Touching upon Turkey’s global solidarity efforts, Foreign Minister Mevlüt Çavuşoğlu said late Monday that a total of 135 countries sought assistance from Turkey as the coronavirus rapidly spread around the globe.
Turkish authorities dispatched aid and medical equipment to 81 countries, Çavuşoğlu said in a live broadcast.
He added they were working to assist the remaining countries.
"Nothing will be the same," he said, referring to the post-virus period. "Turkey will be one of the key countries both (in the sense of) globalization and regionalization."
Çavuşoğlu said the virus claimed the lives of 535 Turkish expats abroad, and the bodies of 438 were brought home for burial.
Moreover, an upward of 70,000 Turkish citizens were evacuated from 115 countries amid the pandemic.
Çavuşoğlu also spoke by phone with U.S. Secretary of State Mike Pompeo Monday on cooperation between Washington and Ankara against the coronavirus pandemic.
"Pleasure speaking with Turkish Foreign Minister @MevlutCavusoglu today about U.S.-Turkey cooperation to counter COVID-19," Pompeo tweeted.
"We will continue to bring Turkish and U.S. citizens to their home countries, cooperating on supply chain issues and @NATO Alliance efforts," he wrote.
The phone conversation came days after Turkey sent two planes of medical gear to help the U.S. combat the disease and the latest flights to repatriate their citizens.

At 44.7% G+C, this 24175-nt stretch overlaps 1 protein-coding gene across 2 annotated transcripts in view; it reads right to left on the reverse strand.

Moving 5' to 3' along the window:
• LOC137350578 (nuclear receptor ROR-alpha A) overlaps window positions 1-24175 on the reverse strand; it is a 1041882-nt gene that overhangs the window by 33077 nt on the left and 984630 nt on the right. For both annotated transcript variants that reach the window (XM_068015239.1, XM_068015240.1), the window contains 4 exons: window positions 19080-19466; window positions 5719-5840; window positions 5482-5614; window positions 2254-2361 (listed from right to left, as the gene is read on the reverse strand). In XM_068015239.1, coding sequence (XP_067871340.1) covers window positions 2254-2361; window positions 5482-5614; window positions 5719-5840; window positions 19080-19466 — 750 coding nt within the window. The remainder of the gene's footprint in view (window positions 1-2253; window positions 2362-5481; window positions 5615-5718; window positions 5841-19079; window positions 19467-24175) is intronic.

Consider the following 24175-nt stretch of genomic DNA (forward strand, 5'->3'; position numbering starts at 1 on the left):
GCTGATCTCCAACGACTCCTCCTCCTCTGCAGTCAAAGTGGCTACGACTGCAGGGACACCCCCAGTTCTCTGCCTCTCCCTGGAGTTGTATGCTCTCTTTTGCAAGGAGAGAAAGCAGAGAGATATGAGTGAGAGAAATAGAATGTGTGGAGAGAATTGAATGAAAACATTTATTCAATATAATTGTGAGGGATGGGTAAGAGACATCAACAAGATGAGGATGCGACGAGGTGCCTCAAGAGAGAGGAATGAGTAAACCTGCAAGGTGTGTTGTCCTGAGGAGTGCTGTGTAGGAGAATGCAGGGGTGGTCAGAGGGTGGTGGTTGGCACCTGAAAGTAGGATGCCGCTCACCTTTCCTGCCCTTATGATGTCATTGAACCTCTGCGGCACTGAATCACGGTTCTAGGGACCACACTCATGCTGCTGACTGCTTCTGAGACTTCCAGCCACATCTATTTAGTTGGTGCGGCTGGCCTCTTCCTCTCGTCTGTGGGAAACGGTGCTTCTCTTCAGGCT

In another phone call on Tuesday, Çavuşoğlu talked with his German counterpart Heiko Maas on normalization, COVID-19, tourism, EU and regional issues.
After originating in China last December, COVID-19 has spread to at least 188 countries and regions. Europe and the United States are currently the worst-hit areas.
Turkey has reported over 150,000 cases since the start of the outbreak and more than 111,000 of the patients have fully recovered. The death toll of the country now stands at 4,171.
Turkey, as a country that has made a name for itself in the last decade with its humanitarian efforts, has already become a prominent figure of this fresh statecraft by sending medical aid packages to many corners of the globe every other day.
The first aid kits were delivered to China on Jan. 31, with protective overalls, 93,500 medical masks, 500 medical protective glasses and 10,000 nonsterilized pieces of equipment.
Turkey's aid packages mostly include medical masks, protective overalls and gloves, as well as disinfectants. All equipment was produced at military-owned factories and at sewing workshops that produce military uniforms and other clothing for the army.
Turkey has a long tradition of sending humanitarian aid to countries facing difficulties, even to those with whom it has tense diplomatic relations. For instance, in 1938, only a decade after the country's foundation following a bloody war, Turkey sent medicine to China amid the outbreak of cholera in the Far East. Similarly, in 1941, Turkey sent medicine to the Greek army upon the request of Greece, a country that fought against Turkey during the liberation war. Similar aid has been provided to many other countries over the years, including Ethiopia, Bangladesh and Afghanistan.